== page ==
Image is a rainbow background with the text "# Proud To Be Counted" on it
Make History on 21 March as LGBT People are #ProudToBeCounted in the Census for the First Time

The England and Wales Census 2021 - taking place on 21st March - will ask voluntary questions about sexual orientation and gender identity for the first time.

The inclusion of these questions represents a rare and valuable opportunity to ensure that LGBT communities are counted, which could have a significant impact on future support and recognition from Government and public bodies and services.

This is a once in a decade opportunity that cannot be wasted and we are calling on LGBT communities to respond to the census and be #ProudToBeCounted.

Image is a progressive rainbow flag with the text # Proud To Be Counted on it

Why is it so Important to Respond to the Census?

Currently, there are no robust figures on the number of LGBT people in England and Wales, and existing estimates vary greatly depending on the source. This includes a lack of data on the size of minoritised groups within LGBT communities, such as the number of LGBT people of colour.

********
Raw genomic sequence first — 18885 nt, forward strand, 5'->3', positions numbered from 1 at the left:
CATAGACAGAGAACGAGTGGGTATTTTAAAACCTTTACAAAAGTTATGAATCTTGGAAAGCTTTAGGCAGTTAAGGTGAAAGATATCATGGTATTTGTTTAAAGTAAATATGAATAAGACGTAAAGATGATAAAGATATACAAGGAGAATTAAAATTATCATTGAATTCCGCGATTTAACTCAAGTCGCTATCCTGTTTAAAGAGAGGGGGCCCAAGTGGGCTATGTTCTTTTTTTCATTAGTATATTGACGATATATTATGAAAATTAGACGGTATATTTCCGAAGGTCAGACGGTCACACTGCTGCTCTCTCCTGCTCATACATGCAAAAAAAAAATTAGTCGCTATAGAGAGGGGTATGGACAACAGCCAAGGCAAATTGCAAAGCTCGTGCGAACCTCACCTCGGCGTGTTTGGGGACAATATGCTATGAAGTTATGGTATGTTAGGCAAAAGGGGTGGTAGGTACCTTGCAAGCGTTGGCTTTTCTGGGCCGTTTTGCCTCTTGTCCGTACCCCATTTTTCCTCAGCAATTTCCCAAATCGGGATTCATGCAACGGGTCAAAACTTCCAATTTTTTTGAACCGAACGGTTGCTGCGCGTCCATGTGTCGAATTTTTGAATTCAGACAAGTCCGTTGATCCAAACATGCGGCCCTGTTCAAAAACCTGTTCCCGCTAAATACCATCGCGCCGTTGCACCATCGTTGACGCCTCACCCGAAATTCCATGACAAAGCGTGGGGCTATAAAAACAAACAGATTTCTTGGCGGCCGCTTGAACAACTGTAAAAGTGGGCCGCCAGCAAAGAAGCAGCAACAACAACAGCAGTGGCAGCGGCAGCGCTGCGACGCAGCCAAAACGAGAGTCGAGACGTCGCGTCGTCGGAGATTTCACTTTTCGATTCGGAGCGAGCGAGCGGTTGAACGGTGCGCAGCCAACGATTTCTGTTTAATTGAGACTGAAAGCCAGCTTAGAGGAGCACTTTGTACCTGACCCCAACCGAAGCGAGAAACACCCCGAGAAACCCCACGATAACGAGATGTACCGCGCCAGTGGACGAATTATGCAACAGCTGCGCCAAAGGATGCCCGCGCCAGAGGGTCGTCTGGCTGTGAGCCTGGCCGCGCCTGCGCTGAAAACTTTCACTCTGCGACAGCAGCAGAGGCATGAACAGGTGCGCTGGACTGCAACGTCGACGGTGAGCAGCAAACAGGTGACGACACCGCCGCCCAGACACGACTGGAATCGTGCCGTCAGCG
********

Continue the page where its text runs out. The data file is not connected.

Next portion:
As a result, LGBT people’s experiences, and the inequalities affecting our communities, are often not truly recognised by Government and public bodies and services – and LGBT people are missing out as a result.

A lack of data makes it harder to recognise and respond to the needs of LGBT communities, and makes it easier to downplay persistent LGBT inequalities, including those that disproportionately affect LGBT people with intersecting identities.

What is Census Information Used For?

Census information will be used to allocate money to local authorities:

The estimated size of populations and households in local authorities and other sub-national areas are used to allocate billions of pounds to local areas.

Census infomation will used to develop policies:

For example, information about ethnicity helps to identify the extent and nature of disadvantage in the UK and is used to evaluate equal opportunities policies.

Census information will be used to plan and run public services:

For example, information about the age and socio-economic make-up of the population, general health, long-term illnesses and carers influences how health and social services are planned and run.

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Get support with the census

Brighton & Hove LGBTQ Switchboard are offering free 1-2-1 census telephone or video calls for LGBT people! You don't need to live in Brighton & Hove to access this support. Book today at